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CHAPTER TWELVE
Nervous System III
and green light pigments are sensitive to orange light waves.
On the other hand, red pigment absorbs orange light waves
more effectively.
The color perceived depends upon which sets of cones
the light in a given image stimulates. If all three types of sets
of cones are stimulated, the light is perceived as white, and
if none are stimulated, it is seen as black.
Examination of the retinas of different people reveals
that individuals have unique patterns of cone types, all
apparently able to provide color vision. Some parts of the
retina are even normally devoid of one particular type, yet
the brain integrates information from all over to “F
ll in the
gaps,” creating a continuous overall image. People who lack
a cone type due to a mutation are colorblind.
As primates, we humans enjoy a more multicolored world than many
other mammals. This is because the visual systems of nonprimate
mammals funnel input from groups of photoreceptor cells into the
CNS. That is, several photoreceptors signal the same bipolar neurons,
which, in turn, pool their input to ganglion cells. Primates are the
only mammals to have three types of cones (others have two), and
it appears that primates excel in color vision because the cones con-
nect individually to neural pathways to the brain.
Stereoscopic Vision
Stereoscopic vision
(stereopsis) simultaneously perceives
distance, depth, height, and width of objects. Such vision
is possible because the pupils are 6–7 centimeters apart.
Consequently, close objects (less than 20 feet away) produce
slightly different retinal images. That is, the right eye sees a
little more of one side of an object, while the left eye sees a
little more of the other side. The visual cortex superimposes
and interprets the two images. The result is the perception of
a single object in three dimensions
(f g. 12.40)
.
Stereoscopic vision requires vision with two eyes (bin-
ocular vision), so a one-eyed person is less able to judge dis-
tance and depth accurately. To compensate, a person with
one eye can use the relative sizes and positions of familiar
objects as visual clues.
A woman had a stroke that damaged part of her visual cortex, so
that she could no longer integrate images to perceive motion. She
saw movement as a series of separate, static images. Her deF
cit had
profound e±
ects on her life. She could not pour a drink, because she
could not tell when the cup would over²
ow. She could not cross a
street because she could not detect cars moving toward her.
Visual Nerve Pathways
As mentioned in chapter 11 (p. 414), the axons of the gan-
glion cells in the retina leave the eyes to form the
optic
nerves.
Just anterior to the pituitary gland, these nerves give
rise to the X-shaped
optic chiasma,
and in the chiasma, some
channels close, and the receptor cell membrane hyperpolar-
izes (see chapter 10, p. 368). The degree of hyperpolarization
is directly proportional to the intensity of the light stimulat-
ing the receptor cells.
The hyperpolarization reaches the synaptic end of the
cell, inhibiting release of neurotransmitter. Through a com-
plex mechanism, decreased release of neurotransmitter
by photoreceptor cells either stimulates or inhibits nerve
impulses (action potentials) in nearby retinal neurons.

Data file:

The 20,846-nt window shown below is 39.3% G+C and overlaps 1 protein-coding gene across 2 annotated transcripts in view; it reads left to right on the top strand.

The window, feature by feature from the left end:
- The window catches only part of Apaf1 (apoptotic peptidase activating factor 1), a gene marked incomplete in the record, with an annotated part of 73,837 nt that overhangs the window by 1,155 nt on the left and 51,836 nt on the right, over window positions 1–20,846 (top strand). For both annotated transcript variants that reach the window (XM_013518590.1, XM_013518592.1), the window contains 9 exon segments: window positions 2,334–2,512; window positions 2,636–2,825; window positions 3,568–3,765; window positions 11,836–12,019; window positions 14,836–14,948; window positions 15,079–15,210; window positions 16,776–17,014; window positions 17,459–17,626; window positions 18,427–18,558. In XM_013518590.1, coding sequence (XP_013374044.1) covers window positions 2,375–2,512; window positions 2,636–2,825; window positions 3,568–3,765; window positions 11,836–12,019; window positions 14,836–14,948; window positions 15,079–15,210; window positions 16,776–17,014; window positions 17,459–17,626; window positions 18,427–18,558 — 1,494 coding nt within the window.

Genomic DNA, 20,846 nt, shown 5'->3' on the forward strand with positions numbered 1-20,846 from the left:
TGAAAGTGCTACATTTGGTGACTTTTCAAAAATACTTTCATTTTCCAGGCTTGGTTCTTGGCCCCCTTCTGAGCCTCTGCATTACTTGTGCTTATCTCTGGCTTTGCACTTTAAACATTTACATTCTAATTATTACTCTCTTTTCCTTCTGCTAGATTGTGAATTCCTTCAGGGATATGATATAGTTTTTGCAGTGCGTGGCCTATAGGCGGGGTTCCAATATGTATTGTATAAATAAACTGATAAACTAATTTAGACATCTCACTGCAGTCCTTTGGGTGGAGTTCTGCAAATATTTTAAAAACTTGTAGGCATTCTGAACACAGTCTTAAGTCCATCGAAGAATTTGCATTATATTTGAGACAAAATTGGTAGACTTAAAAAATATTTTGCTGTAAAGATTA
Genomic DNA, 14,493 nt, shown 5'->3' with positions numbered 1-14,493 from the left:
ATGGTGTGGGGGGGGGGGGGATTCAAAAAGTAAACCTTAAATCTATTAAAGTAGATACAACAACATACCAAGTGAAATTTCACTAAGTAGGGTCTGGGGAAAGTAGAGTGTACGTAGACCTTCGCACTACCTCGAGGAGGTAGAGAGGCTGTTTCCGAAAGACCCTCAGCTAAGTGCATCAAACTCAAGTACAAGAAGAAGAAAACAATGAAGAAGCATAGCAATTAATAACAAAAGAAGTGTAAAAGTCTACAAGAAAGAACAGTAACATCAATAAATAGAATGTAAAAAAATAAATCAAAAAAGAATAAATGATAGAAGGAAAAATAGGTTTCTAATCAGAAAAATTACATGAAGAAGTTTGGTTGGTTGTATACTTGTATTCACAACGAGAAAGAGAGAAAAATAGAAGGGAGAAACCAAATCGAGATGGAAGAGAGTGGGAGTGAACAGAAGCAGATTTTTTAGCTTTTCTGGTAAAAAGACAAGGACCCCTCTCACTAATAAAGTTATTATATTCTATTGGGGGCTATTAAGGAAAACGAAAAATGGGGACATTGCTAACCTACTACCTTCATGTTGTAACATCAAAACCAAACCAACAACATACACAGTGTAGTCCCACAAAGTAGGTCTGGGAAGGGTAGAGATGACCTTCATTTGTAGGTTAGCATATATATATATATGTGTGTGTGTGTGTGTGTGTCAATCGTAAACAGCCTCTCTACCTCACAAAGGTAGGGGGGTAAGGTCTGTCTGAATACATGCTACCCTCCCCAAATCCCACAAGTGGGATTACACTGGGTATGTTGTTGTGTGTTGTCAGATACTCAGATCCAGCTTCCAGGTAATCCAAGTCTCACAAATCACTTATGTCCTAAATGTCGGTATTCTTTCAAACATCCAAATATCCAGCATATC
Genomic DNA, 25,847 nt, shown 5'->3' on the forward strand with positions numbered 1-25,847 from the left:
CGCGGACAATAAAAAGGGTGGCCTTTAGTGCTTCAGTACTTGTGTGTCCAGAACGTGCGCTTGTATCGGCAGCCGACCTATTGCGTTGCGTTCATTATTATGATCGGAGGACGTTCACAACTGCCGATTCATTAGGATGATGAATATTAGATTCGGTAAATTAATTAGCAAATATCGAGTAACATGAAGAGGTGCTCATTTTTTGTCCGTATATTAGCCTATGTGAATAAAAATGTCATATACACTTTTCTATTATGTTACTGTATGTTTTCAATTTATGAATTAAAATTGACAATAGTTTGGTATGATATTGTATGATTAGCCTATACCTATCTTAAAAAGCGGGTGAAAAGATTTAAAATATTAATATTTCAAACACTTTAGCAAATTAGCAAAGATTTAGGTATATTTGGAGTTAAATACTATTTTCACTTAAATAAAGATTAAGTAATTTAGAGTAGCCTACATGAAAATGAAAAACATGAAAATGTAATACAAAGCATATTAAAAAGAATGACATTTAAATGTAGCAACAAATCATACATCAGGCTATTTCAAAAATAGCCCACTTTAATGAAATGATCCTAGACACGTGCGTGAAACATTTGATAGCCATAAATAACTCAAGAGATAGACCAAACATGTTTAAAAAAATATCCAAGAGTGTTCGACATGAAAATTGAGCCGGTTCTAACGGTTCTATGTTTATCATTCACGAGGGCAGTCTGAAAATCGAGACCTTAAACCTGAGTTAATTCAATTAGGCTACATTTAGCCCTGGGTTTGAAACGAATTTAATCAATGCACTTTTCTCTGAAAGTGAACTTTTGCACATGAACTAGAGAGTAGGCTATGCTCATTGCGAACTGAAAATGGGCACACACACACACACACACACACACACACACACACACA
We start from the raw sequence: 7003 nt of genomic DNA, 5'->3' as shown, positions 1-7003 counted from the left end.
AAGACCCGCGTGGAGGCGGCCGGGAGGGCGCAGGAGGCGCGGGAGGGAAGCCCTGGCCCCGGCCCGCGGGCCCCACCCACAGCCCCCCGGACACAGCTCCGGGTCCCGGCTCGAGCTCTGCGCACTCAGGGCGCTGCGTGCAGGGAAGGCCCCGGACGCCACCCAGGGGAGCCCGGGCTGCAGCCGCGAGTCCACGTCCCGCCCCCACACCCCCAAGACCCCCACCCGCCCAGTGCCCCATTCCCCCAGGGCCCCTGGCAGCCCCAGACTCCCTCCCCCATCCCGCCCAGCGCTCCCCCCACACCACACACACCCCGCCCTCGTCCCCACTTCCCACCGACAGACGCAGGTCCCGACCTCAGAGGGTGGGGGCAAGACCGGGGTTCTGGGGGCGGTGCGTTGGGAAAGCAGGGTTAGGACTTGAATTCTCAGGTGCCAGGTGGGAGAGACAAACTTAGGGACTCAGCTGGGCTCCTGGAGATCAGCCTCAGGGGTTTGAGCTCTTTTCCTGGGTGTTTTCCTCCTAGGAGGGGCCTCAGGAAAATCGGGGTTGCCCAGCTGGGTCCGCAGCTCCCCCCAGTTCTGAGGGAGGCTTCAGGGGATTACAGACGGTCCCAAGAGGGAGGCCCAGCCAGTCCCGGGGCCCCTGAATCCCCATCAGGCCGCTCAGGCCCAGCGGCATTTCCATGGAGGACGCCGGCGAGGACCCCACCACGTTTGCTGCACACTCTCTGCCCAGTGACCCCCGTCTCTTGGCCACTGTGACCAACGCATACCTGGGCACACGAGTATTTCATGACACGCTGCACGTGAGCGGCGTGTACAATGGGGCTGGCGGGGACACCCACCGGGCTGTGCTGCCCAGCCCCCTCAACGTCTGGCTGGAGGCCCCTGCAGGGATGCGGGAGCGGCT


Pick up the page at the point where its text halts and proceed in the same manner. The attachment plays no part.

Consequently, complex patterns of nerve impulses travel
away from the retina, through the optic nerve, and into the
brain, where they are interpreted as vision.
In bright light, nearly all of the rhodopsin in the rods
decomposes, sharply reducing the sensitivity of these recep-
tors (the rhodopsin loses its purplish color as a result, and
is said to have “bleached”). The cones continue to function,
however, and in bright light, we therefore see in color. In
dim light, rhodopsin can be regenerated from opsin and reti-
nal faster than it is broken down. This regeneration requires
cellular energy, which ATP provides (see chapter 4, p. 119).
Under these conditions, the rods continue to function and
the cones remain unstimulated. Hence, we see only shades
of gray in dim light.
The light sensitivity of an eye whose rods have con-
verted the available opsin and retinal to rhodopsin increases
about 100,000 times, and the eye is said to be
dark adapted.
A person needs a dark-adapted eye to see in dim light. ±or
example, when going from daylight into a darkened theater,
it may be difF
cult to see well enough to locate a seat, but
soon the eyes adapt to the dim light, and vision improves.
Later, leaving the theater and entering the sunlight may
cause discomfort or even pain. This occurs at the moment
that most of the rhodopsin decomposes in response to the
bright light. At the same time, the light sensitivity of the eyes
decreases greatly, and they become
light adapted.
Too little vitamin A in the diet reduces the amount of retinal, impair-
ing rhodopsin production and sensitivity of the rods. The result is
poor vision in dim light, called nightblindness.
The light-sensitive pigments of cones, called
iodopsins,
are similar to rhodopsin in that they are composed of retinal
combined with a protein; the protein, however, differs from
the protein in the rods. The three sets of cones in the retina
all contain an abundance of one of three different visual pig-
ments.
The wavelength of a particular type of light determines
the color perceived from it. ±or example, the shortest wave-
lengths of visible light are perceived as violet, whereas the
longest wavelengths of visible light are seen as red. One
type of cone pigment (erythrolabe) is most sensitive to red
light waves, another (chlorolabe) to green light waves, and
a third (cyanolabe) to blue light waves. The sensitivities of
these pigments overlap somewhat. ±or example, both red
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